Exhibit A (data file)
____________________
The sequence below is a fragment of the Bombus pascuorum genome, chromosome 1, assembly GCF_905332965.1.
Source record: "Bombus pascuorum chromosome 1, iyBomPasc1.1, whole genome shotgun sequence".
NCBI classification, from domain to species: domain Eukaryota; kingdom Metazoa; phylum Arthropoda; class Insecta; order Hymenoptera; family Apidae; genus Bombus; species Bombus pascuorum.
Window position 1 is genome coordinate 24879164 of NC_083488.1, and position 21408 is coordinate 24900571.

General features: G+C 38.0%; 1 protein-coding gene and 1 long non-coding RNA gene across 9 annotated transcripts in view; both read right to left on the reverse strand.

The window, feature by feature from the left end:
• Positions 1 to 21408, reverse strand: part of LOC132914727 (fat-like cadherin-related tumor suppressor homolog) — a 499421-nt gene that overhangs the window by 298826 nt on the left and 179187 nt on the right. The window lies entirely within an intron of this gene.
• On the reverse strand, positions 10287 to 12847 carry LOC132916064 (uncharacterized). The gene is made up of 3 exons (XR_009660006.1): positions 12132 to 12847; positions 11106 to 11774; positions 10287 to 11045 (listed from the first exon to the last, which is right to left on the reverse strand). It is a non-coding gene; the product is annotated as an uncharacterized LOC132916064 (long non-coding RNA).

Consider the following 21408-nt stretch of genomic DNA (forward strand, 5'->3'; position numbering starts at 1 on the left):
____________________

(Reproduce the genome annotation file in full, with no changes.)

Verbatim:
The sequence below is a fragment of the Bombus pascuorum genome, chromosome 1, assembly GCF_905332965.1.
Source record: "Bombus pascuorum chromosome 1, iyBomPasc1.1, whole genome shotgun sequence".
NCBI classification, from domain to species: domain Eukaryota; kingdom Metazoa; phylum Arthropoda; class Insecta; order Hymenoptera; family Apidae; genus Bombus; species Bombus pascuorum.
Window position 1 is genome coordinate 24879164 of NC_083488.1, and position 21408 is coordinate 24900571.

General features: G+C 38.0%; 1 protein-coding gene and 1 long non-coding RNA gene across 9 annotated transcripts in view; both read right to left on the reverse strand.

The window, feature by feature from the left end:
• Positions 1 to 21408, reverse strand: part of LOC132914727 (fat-like cadherin-related tumor suppressor homolog) — a 499421-nt gene that overhangs the window by 298826 nt on the left and 179187 nt on the right. The window lies entirely within an intron of this gene.
• On the reverse strand, positions 10287 to 12847 carry LOC132916064 (uncharacterized). The gene is made up of 3 exons (XR_009660006.1): positions 12132 to 12847; positions 11106 to 11774; positions 10287 to 11045 (listed from the first exon to the last, which is right to left on the reverse strand). It is a non-coding gene; the product is annotated as an uncharacterized LOC132916064 (long non-coding RNA).

Consider the following 21408-nt stretch of genomic DNA (forward strand, 5'->3'; position numbering starts at 1 on the left):